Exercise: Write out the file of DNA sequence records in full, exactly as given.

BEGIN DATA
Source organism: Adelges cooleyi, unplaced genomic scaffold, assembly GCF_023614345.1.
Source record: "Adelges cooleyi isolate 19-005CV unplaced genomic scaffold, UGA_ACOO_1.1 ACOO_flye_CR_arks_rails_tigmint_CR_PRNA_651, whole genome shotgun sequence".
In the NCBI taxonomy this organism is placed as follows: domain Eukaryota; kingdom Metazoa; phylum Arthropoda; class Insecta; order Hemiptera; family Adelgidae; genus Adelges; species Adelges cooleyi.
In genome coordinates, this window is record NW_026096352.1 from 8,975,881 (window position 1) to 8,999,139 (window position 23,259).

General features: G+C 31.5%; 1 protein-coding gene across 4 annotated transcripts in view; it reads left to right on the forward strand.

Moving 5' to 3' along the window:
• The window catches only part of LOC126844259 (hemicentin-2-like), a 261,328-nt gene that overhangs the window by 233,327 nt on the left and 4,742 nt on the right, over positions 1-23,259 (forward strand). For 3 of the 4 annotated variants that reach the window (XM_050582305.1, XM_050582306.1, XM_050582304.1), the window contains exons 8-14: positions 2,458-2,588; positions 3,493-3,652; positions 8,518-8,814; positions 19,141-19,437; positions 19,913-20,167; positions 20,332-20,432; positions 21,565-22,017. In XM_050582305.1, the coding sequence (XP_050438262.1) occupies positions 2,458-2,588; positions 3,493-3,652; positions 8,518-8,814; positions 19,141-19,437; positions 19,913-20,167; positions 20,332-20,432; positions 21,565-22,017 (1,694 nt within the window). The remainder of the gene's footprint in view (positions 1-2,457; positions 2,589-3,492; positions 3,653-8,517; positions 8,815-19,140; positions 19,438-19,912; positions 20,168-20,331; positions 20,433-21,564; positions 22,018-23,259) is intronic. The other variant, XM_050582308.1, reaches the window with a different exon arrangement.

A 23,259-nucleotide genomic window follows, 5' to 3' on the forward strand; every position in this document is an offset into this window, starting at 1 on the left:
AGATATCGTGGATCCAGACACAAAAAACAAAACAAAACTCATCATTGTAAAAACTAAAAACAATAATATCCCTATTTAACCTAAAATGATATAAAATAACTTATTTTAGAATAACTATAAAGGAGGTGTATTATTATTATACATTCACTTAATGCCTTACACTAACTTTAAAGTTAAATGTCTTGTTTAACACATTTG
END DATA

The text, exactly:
Source organism: Adelges cooleyi, unplaced genomic scaffold, assembly GCF_023614345.1.
Source record: "Adelges cooleyi isolate 19-005CV unplaced genomic scaffold, UGA_ACOO_1.1 ACOO_flye_CR_arks_rails_tigmint_CR_PRNA_651, whole genome shotgun sequence".
In the NCBI taxonomy this organism is placed as follows: domain Eukaryota; kingdom Metazoa; phylum Arthropoda; class Insecta; order Hemiptera; family Adelgidae; genus Adelges; species Adelges cooleyi.
In genome coordinates, this window is record NW_026096352.1 from 8,975,881 (window position 1) to 8,999,139 (window position 23,259).

General features: G+C 31.5%; 1 protein-coding gene across 4 annotated transcripts in view; it reads left to right on the forward strand.

Moving 5' to 3' along the window:
• The window catches only part of LOC126844259 (hemicentin-2-like), a 261,328-nt gene that overhangs the window by 233,327 nt on the left and 4,742 nt on the right, over positions 1-23,259 (forward strand). For 3 of the 4 annotated variants that reach the window (XM_050582305.1, XM_050582306.1, XM_050582304.1), the window contains exons 8-14: positions 2,458-2,588; positions 3,493-3,652; positions 8,518-8,814; positions 19,141-19,437; positions 19,913-20,167; positions 20,332-20,432; positions 21,565-22,017. In XM_050582305.1, the coding sequence (XP_050438262.1) occupies positions 2,458-2,588; positions 3,493-3,652; positions 8,518-8,814; positions 19,141-19,437; positions 19,913-20,167; positions 20,332-20,432; positions 21,565-22,017 (1,694 nt within the window). The remainder of the gene's footprint in view (positions 1-2,457; positions 2,589-3,492; positions 3,653-8,517; positions 8,815-19,140; positions 19,438-19,912; positions 20,168-20,331; positions 20,433-21,564; positions 22,018-23,259) is intronic. The other variant, XM_050582308.1, reaches the window with a different exon arrangement.

A 23,259-nucleotide genomic window follows, 5' to 3' on the forward strand; every position in this document is an offset into this window, starting at 1 on the left:
AGATATCGTGGATCCAGACACAAAAAACAAAACAAAACTCATCATTGTAAAAACTAAAAACAATAATATCCCTATTTAACCTAAAATGATATAAAATAACTTATTTTAGAATAACTATAAAGGAGGTGTATTATTATTATACATTCACTTAATGCCTTACACTAACTTTAAAGTTAAATGTCTTGTTTAACACATTTG